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Plant-based diets may reduce risk of cognitive decline in older consumers, study finds

Making healthier food choices can provide important benefits in older age

Vegetable and cheese bowl
Photo (c) Yagi Studio - Getty Images
Eating more plant-based foods has been linked with improving consumers’ heart health, and now researchers from the University of Barcelona say it can boost your brain health too. According to their findings, older consumers may lower their risk of cognitive impairment when they’re eating more plant-based foods. 

“A higher intake of fruits, vegetables, and plant-based foods provides polyphenols and other bioactive compounds that could help reduce the risk of cognitive decline due to aging,” said researcher Cristina Andrés-Lacueva. 

The link between diet and cognitive function

The researchers analyzed blood samples from more than 840 participants over the age of 65 enrolled in the Three-City Cohort study. They also looked at results from several different neuropsychological exams to measure cognitive function. 

The researchers identified a link between the participants’ diets and their cognitive function. Their findings showed that certain foods — such as blueberries, pomegranates, green tea, red wine, cocoa, and coffee — had protective benefits against cognitive impairment. Foods that are high in polyphenols, many of which are plant-based, were associated with a lower risk of cognitive decline.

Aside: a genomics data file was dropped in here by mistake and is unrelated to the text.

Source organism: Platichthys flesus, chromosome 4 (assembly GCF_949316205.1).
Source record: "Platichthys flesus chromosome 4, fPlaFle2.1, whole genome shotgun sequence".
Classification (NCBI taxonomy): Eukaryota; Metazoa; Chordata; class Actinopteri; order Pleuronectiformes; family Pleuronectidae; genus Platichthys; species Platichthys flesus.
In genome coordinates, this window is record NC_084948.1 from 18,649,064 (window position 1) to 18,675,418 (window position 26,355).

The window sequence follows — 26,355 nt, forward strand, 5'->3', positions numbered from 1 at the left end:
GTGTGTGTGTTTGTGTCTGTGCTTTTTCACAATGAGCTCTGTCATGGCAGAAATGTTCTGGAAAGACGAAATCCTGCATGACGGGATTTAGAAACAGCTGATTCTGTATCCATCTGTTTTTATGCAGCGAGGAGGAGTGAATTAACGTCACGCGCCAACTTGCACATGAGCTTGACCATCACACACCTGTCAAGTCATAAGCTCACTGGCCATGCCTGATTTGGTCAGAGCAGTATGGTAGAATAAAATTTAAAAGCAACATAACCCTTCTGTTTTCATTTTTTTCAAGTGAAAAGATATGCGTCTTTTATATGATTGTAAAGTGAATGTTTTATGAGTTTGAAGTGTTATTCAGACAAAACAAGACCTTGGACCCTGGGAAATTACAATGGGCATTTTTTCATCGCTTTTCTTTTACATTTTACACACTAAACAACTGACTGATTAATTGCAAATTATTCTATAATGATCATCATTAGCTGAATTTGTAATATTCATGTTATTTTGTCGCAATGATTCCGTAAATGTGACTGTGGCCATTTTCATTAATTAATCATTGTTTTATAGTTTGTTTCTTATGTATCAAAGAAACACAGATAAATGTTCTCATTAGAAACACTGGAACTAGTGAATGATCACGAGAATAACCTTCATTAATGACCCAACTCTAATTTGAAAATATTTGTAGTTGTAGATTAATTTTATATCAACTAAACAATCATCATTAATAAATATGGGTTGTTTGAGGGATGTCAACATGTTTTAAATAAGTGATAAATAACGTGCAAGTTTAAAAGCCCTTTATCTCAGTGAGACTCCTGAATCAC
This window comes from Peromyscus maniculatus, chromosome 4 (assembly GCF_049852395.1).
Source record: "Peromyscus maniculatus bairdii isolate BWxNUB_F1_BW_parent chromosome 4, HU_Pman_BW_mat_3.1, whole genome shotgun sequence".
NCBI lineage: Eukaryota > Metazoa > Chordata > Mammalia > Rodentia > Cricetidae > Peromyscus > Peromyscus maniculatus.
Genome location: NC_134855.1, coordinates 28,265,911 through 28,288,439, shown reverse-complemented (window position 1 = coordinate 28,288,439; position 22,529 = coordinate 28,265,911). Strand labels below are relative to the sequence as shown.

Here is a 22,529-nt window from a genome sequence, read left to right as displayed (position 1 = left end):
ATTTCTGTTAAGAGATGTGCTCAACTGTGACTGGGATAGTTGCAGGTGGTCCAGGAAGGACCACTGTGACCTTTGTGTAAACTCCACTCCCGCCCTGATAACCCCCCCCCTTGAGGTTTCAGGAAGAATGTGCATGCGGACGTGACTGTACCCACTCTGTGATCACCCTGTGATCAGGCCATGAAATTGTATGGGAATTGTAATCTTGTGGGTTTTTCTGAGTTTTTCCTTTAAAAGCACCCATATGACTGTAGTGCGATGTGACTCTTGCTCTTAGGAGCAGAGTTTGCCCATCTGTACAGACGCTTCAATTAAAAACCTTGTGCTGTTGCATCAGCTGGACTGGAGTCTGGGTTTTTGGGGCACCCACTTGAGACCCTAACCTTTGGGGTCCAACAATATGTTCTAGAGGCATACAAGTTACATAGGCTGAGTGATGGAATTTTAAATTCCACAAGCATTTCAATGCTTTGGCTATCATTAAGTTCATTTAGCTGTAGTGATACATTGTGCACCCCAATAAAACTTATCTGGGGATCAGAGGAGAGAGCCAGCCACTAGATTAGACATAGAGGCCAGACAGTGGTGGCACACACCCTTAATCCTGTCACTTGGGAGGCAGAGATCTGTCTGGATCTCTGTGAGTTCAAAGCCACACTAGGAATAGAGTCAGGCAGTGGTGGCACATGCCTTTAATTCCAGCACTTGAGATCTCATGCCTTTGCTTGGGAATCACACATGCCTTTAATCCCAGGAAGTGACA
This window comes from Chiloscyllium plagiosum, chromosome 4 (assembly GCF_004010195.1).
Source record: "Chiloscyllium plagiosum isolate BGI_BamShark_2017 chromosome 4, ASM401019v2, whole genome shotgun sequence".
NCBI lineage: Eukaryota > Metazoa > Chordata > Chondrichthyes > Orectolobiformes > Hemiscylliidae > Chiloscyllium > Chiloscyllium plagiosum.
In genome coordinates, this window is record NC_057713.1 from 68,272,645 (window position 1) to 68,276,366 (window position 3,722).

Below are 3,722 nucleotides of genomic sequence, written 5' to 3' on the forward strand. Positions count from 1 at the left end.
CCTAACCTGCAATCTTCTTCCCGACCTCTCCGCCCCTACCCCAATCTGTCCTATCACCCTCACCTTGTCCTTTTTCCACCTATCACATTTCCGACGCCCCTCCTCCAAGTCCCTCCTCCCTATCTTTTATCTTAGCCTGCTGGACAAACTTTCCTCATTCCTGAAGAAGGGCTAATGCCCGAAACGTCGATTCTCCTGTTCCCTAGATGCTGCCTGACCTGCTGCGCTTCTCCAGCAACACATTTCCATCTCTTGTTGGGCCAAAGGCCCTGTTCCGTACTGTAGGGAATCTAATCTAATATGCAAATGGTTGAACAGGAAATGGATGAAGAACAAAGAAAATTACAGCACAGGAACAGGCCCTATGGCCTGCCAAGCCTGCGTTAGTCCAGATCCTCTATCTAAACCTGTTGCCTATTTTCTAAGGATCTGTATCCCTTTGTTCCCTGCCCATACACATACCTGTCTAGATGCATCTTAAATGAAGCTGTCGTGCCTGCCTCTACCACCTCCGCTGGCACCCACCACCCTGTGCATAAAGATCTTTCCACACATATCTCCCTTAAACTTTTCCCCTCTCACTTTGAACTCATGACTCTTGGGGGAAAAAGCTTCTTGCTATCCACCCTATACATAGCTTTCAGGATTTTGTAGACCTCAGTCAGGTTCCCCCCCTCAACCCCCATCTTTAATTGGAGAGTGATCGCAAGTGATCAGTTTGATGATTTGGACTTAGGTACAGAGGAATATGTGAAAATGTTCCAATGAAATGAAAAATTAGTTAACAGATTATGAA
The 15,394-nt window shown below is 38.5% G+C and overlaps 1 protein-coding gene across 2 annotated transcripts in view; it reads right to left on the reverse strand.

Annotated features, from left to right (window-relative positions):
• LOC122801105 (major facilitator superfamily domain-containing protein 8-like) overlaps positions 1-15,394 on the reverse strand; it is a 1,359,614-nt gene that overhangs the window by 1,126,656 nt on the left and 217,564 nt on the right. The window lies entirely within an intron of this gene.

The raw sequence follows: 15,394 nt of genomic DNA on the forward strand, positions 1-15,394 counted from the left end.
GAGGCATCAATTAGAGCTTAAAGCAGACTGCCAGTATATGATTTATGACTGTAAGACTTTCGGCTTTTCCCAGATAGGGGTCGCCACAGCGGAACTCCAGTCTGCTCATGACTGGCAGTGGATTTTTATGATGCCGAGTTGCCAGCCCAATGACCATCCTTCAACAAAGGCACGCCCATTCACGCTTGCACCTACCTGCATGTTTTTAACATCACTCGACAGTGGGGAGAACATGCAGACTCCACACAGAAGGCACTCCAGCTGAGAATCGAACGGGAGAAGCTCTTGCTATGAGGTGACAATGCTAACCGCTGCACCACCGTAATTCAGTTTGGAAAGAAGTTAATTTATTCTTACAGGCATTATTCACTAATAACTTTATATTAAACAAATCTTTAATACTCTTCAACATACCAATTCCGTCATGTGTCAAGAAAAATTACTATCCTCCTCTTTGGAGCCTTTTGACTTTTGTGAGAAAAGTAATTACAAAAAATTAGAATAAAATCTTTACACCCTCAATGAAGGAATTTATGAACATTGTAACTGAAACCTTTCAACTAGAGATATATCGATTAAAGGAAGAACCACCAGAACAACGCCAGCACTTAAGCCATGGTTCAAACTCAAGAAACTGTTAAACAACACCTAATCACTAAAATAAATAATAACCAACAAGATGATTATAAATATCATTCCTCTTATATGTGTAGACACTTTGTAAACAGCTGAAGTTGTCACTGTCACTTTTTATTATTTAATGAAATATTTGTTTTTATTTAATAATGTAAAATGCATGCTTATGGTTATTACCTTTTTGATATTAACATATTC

The team also found that certain metabolites were associated with a higher risk of cognitive impairment, while others lowered the risk of these symptoms. 

“For example, 2-furoglycerine and 3-methylanthine, which are biomarkers of coffee and cocoa consumption, had a protective profile, while saccharin – derived from the consumption of artificial sweeteners – is associated with a damaging role,” said Andrés-Lacueva. 

While eating more plant-based options can certainly benefit consumers’ cognitive health, the researchers hope these findings are also used to develop treatments for older consumers struggling with cognition. 

“The study of the relationship between cognitive impairment, the metabolism of the microbiota, and food and endogenous metabolism is essential to preventive and therapeutic strategies that help to take care of our cognitive health,” said researcher Mercè Pallàs. 

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